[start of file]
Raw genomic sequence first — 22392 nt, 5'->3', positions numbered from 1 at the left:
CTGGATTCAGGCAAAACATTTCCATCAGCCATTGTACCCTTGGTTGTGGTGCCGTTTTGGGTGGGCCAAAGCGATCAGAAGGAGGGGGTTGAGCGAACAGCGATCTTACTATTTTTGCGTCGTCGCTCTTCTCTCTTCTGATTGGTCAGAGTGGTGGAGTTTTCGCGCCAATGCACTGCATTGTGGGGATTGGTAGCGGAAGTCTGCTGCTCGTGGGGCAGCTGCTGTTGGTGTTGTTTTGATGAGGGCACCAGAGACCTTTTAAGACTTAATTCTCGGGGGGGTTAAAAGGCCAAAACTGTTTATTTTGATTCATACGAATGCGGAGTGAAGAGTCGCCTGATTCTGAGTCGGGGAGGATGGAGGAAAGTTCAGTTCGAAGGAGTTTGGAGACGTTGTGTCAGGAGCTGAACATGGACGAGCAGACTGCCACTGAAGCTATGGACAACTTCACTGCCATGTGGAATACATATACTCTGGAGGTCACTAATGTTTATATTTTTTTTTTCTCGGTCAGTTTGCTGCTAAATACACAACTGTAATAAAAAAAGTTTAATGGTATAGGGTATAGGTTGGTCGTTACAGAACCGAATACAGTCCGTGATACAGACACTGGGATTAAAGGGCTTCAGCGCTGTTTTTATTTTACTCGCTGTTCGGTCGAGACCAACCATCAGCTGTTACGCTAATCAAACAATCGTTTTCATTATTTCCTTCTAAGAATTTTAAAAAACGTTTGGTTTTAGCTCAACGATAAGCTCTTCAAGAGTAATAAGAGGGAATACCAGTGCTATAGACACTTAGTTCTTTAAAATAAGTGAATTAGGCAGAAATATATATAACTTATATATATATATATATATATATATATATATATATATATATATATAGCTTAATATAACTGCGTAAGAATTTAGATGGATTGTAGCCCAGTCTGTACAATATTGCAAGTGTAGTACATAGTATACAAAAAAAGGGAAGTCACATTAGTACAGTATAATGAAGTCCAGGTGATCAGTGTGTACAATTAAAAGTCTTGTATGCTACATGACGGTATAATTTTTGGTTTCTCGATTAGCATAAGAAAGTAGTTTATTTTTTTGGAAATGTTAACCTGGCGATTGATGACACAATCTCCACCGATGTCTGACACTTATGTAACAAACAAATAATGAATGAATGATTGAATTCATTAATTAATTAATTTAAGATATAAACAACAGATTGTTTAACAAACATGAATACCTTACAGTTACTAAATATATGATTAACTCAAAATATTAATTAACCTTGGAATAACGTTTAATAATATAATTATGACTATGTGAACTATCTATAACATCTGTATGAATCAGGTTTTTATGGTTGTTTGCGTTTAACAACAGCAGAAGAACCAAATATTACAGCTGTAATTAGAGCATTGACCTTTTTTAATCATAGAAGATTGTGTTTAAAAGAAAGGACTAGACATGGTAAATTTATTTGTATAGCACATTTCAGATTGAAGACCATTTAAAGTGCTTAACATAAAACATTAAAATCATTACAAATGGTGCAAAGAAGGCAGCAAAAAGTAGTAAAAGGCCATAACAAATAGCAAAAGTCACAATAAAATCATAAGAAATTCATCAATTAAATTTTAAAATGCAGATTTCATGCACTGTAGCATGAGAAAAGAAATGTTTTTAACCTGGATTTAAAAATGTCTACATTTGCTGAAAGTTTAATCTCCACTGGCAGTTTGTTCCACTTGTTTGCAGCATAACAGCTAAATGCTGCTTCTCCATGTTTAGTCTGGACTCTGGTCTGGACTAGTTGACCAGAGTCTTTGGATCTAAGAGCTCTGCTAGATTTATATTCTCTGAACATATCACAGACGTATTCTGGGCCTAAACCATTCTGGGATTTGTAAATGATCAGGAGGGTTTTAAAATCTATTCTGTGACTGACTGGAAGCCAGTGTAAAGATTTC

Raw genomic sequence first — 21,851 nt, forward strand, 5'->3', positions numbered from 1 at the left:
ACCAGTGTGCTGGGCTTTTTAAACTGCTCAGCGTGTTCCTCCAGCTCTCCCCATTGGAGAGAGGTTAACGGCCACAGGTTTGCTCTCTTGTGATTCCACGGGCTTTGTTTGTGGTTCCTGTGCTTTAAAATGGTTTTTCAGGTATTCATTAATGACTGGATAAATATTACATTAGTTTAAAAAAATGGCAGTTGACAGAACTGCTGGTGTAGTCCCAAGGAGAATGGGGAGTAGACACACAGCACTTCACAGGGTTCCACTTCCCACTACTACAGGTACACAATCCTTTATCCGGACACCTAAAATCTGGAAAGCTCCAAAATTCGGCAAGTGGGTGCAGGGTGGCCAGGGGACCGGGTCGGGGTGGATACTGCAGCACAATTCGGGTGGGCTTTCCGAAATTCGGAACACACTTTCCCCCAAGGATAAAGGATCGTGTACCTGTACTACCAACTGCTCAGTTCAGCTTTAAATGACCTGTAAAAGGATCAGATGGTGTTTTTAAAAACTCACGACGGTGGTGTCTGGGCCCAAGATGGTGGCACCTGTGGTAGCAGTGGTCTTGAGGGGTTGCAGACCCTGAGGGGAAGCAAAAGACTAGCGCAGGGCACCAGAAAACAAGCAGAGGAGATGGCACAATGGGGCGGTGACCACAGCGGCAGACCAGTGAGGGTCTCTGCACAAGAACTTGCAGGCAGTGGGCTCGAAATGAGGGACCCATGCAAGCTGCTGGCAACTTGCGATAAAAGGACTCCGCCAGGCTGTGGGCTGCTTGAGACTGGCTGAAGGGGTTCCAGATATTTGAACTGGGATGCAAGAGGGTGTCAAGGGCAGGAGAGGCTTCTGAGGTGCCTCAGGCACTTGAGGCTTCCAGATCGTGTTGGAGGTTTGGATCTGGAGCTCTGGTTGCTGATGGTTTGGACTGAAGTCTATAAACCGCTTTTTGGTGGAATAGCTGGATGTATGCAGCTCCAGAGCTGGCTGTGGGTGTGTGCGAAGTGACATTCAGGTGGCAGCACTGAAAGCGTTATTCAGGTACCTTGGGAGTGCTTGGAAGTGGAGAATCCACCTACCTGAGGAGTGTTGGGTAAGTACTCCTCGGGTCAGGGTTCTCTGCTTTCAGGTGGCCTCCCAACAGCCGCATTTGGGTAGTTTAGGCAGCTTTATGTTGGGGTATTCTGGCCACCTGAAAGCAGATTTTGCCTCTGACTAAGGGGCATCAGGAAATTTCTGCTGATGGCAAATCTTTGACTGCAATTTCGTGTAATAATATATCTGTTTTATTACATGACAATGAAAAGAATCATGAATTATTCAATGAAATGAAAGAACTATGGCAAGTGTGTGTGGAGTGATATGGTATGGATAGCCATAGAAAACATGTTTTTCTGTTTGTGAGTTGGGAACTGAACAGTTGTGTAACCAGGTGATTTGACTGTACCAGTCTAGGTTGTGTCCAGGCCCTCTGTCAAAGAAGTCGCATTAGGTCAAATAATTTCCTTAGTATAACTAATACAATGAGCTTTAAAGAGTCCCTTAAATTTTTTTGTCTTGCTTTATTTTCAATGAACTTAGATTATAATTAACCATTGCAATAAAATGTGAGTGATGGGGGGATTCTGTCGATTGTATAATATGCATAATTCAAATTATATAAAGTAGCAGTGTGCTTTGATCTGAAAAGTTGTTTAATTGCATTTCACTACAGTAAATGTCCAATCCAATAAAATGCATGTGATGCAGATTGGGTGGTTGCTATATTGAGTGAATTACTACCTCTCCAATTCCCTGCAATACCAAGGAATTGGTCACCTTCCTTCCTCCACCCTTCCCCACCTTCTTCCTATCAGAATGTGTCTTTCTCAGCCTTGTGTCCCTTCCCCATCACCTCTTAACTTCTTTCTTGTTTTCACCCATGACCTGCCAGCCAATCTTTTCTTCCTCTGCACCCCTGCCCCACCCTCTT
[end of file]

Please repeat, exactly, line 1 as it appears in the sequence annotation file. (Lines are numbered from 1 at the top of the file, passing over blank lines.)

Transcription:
Raw genomic sequence first — 22392 nt, 5'->3', positions numbered from 1 at the left: